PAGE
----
Every day I reminded him of my name, that I was there to read and that his body was hurt, but there were lots of people to help.  One day I asked him if I could start a new book and I showed him a Spider Man book and he responded by blinking one very long, purposeful blink!  He was scared and since he couldn't get up and run away, he did what he needed to do to protect himself.  But when he felt safe enough he started to communicate through blinking.  In building rapport, we were able to learn that he loved superheroes, Pokemon and the window blinds open.  

Soon Alex no longer needed intensive care and he was transferred to an area where he eventually was able to get in a wheel chair and use a communication device to interact with others.

In the ICU, there are many faces and it can be difficult to have consistency.  I am so thankful that child life specialists can often be a consistent, familiar face in a time of crisis!  Happy Child Life Month!

Monday, March 9, 2015

Internet Inspiration

Being a mom has been a bumpy ride for me.  I experience the highest highs and the lowest lows in a day (sometimes in an hour) and having a baby who enjoys A LOT of togetherness has pushed me in ways I never imagined.  I have to say though that it feels good to not be alone.  I have good moms all around me and I have learned these feelings are shared by many.

Lately, I have come across some amazingly, talented moms who use technology to encourage, inspire and share their lives and I wanted to make sure you know about them too!  Their openness about parenting and living in the day-to-day has been such a blessing to me!

Ashley blogs here and you can follow her on Instagram @underthesycamore

Tiffany from @thegraygang on Instagram 

Emily blogs here and you can follow her on Instagram @todaysletters

Lesley from here and you can follow her on Instagram @lesleyzellers

Wednesday, March 4, 2015

Look At The Bigger Picture

As an intern, I was mostly interested in seeing procedures, surgeries, traumas, etc.  I learn by observing first-hand so these things appealed to me.  Even as an experienced child life specialist, I feel most helpful in the 'action', which is what drew me to the PICU.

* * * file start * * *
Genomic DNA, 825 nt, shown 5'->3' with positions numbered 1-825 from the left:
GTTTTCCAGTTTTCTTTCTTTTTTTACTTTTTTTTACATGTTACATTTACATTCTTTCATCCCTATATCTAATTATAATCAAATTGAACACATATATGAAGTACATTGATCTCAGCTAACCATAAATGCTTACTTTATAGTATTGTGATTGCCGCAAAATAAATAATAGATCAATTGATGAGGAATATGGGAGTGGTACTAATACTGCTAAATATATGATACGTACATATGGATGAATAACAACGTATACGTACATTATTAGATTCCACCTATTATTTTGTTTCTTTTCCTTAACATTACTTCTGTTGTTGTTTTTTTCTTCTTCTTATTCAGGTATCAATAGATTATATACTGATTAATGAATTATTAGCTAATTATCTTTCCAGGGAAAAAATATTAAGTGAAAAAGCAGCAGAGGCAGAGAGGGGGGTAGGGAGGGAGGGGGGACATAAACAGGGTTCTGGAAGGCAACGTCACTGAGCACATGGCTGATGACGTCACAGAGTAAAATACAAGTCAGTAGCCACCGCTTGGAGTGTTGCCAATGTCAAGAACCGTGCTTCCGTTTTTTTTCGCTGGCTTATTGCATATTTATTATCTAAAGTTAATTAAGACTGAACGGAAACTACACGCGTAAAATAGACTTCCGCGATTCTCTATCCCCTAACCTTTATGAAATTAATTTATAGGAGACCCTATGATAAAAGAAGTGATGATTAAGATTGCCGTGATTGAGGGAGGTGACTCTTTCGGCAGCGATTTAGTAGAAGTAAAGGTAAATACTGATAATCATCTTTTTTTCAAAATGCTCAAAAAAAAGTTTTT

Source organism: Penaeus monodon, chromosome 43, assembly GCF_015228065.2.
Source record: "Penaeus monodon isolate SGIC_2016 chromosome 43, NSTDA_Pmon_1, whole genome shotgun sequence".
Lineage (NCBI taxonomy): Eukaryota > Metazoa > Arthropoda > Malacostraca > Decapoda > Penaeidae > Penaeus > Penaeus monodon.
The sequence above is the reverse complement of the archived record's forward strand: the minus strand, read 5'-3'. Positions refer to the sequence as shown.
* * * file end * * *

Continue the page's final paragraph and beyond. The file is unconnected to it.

One day, as an intern, there was a procedure I had hoped to observe.  I knew about it the day before and had spent that evening planning my approach, what I would need for teaching and distraction and how I would advocate.  The time came for the procedure and my supervisor sent me to another patient to asses her needs and build rapport.  To say I was disappointed would be an understatement.  Not only was I missing out on something exciting, but I spent the next two hours beading string for necklaces with a 7 year old.

In that moment I was annoyed and wondered if my supervisor thought I wasn't able to handle the procedure.  After I expressed my concerns and she told me she thought the 7 year old was a higher priority and asked me why that might be.  I had no idea.  I couldn't even make something up.  She didn't answer the question for me, but by the end of the week I knew.

The 7 year old had little family support, English was not her primary language and her new diagnosis would require multiple procedures over the next couple days.  By taking time to make a necklace when the stress level was moderately low, this child and her mom trusted me when things got hard.  They invited me to be a part of their team and allowed me to advocate for their needs when they didn't know how.  My supervisor had the experience to know what the patient's symptoms may require and she could see the bigger picture.


Monday, March 2, 2015

Happy Child a Life Month!

March is Child Life Month!  We used to always laugh and say that the less you make = the longer you celebrate.  For example, doctors get a day, nurses have a week and child life gets a month!  But regardless of the dollars on my pay check or the fact that life looks a little different since deciding to be a stay-at-home mom, this profession has made me into a person I never knew I could be.

In honor of this month I want to share some stories from my work.  Some of them are professional mountains I had to climb, some are about patients and colleagues who have influenced me and some are just fond memories.  In order to maintain confidentiality, I will change names and will not give any identifying information.  It is not my place to tell someone's story - I can only share how they have changed my heart.

I hope you enjoy these stories and get a better understanding of the profession.
It all started in California, during H1N1.  I interned at U.C. Davis Medical Center where I learned from some child life power houses, had some great adventures and gained the confidence I needed to become successful.

Happy Child Life Month!